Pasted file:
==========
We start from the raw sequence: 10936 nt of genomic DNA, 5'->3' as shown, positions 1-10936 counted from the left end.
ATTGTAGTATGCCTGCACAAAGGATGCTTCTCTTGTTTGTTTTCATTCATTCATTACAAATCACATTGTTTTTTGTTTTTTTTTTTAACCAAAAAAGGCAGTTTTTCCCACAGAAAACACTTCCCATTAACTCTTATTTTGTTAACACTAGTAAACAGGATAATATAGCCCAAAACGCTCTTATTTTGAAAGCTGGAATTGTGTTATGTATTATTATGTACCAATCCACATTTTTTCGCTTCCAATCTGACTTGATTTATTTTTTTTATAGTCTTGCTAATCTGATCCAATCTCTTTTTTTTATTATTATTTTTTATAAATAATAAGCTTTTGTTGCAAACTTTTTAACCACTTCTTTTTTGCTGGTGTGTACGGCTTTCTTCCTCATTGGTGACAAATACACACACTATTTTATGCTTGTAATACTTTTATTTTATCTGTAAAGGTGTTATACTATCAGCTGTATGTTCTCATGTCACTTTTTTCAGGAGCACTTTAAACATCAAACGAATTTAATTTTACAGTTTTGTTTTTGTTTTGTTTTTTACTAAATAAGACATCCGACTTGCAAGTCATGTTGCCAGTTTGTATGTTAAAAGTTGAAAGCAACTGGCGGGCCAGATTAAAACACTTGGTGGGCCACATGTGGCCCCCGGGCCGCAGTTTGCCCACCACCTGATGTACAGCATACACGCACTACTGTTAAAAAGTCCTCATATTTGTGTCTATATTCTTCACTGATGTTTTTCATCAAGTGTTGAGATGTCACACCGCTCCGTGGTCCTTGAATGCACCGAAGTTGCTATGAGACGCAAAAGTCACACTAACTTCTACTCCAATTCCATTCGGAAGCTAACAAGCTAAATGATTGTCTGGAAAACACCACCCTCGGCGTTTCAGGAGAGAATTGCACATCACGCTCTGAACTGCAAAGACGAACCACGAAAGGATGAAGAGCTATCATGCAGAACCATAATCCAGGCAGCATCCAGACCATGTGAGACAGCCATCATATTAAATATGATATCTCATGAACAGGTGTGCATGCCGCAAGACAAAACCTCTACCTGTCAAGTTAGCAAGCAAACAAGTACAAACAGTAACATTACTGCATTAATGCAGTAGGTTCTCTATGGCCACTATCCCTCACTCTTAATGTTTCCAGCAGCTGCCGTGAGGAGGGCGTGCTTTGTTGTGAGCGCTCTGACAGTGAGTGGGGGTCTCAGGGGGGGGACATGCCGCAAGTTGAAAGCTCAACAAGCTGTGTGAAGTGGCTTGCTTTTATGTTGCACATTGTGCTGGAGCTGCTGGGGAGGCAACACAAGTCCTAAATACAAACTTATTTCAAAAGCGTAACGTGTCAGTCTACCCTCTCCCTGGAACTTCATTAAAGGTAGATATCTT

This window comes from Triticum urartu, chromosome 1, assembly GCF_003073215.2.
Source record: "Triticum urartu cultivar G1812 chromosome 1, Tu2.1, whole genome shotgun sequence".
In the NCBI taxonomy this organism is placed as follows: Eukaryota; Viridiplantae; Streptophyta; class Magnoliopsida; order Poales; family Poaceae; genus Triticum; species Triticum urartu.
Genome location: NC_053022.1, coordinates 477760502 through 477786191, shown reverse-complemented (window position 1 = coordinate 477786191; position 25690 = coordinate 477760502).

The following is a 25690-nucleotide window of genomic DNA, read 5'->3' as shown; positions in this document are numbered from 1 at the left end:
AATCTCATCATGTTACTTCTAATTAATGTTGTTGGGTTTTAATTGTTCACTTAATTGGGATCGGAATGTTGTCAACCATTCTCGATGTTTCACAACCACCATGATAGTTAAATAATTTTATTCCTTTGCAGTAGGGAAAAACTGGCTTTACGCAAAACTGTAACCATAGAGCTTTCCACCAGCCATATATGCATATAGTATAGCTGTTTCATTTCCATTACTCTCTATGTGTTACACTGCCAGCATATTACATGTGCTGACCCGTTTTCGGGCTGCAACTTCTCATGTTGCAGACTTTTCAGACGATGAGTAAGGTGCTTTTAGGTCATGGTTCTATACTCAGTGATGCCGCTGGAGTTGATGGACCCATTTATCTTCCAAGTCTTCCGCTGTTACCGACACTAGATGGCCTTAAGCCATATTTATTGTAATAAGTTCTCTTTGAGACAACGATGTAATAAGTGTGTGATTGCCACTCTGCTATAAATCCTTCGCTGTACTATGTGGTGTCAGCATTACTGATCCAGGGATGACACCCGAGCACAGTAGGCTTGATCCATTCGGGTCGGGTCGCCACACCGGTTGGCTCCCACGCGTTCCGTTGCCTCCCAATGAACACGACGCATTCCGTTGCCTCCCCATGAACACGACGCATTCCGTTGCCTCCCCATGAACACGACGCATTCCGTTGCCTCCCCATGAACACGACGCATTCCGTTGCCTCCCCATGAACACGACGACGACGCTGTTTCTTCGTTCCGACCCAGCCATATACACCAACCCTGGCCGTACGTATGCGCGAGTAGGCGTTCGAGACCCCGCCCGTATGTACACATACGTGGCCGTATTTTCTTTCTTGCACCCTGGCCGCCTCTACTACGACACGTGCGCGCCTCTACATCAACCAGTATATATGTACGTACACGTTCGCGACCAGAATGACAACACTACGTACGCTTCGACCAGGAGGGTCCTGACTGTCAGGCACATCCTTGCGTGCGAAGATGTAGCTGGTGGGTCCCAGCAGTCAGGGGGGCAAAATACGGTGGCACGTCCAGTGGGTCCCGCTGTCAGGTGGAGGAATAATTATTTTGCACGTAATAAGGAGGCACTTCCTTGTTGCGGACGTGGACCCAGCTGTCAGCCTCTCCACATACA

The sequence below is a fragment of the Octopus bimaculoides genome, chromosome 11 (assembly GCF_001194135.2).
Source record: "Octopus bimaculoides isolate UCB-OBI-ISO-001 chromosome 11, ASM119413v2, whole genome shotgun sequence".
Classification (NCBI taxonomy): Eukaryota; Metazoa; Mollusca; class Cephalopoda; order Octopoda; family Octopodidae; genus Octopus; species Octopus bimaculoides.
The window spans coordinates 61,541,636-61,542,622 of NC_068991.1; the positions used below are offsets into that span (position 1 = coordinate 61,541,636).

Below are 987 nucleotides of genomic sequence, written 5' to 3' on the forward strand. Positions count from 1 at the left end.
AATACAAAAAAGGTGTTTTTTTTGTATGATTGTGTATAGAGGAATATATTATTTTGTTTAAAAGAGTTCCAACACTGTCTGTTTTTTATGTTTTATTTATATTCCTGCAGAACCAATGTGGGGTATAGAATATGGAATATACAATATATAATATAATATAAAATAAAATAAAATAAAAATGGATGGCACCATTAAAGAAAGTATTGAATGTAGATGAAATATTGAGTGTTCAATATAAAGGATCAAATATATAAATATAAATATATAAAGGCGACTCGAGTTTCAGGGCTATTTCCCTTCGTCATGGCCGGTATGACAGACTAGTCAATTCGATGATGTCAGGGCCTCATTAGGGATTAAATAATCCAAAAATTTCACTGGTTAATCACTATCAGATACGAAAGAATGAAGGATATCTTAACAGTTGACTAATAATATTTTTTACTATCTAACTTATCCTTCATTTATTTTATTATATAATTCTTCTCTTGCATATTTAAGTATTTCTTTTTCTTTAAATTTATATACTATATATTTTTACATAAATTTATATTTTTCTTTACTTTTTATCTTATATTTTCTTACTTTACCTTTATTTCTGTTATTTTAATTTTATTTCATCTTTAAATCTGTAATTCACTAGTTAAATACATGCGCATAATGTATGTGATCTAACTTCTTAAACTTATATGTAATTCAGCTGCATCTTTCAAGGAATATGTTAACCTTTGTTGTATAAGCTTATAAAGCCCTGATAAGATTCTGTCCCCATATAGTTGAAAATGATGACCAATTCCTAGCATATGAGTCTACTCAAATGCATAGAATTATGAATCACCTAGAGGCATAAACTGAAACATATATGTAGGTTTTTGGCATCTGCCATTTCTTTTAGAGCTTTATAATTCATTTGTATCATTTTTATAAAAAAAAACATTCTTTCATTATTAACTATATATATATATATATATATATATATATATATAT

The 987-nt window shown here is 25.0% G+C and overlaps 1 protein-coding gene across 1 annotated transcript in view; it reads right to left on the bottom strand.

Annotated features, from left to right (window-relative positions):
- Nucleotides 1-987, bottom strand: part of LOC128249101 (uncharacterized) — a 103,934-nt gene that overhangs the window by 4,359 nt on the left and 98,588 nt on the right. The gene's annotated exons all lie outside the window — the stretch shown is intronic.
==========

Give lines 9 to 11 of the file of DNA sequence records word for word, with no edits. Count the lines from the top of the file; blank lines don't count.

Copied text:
The sequence below is a fragment of the Octopus bimaculoides genome, chromosome 11 (assembly GCF_001194135.2).
Source record: "Octopus bimaculoides isolate UCB-OBI-ISO-001 chromosome 11, ASM119413v2, whole genome shotgun sequence".
Classification (NCBI taxonomy): Eukaryota; Metazoa; Mollusca; class Cephalopoda; order Octopoda; family Octopodidae; genus Octopus; species Octopus bimaculoides.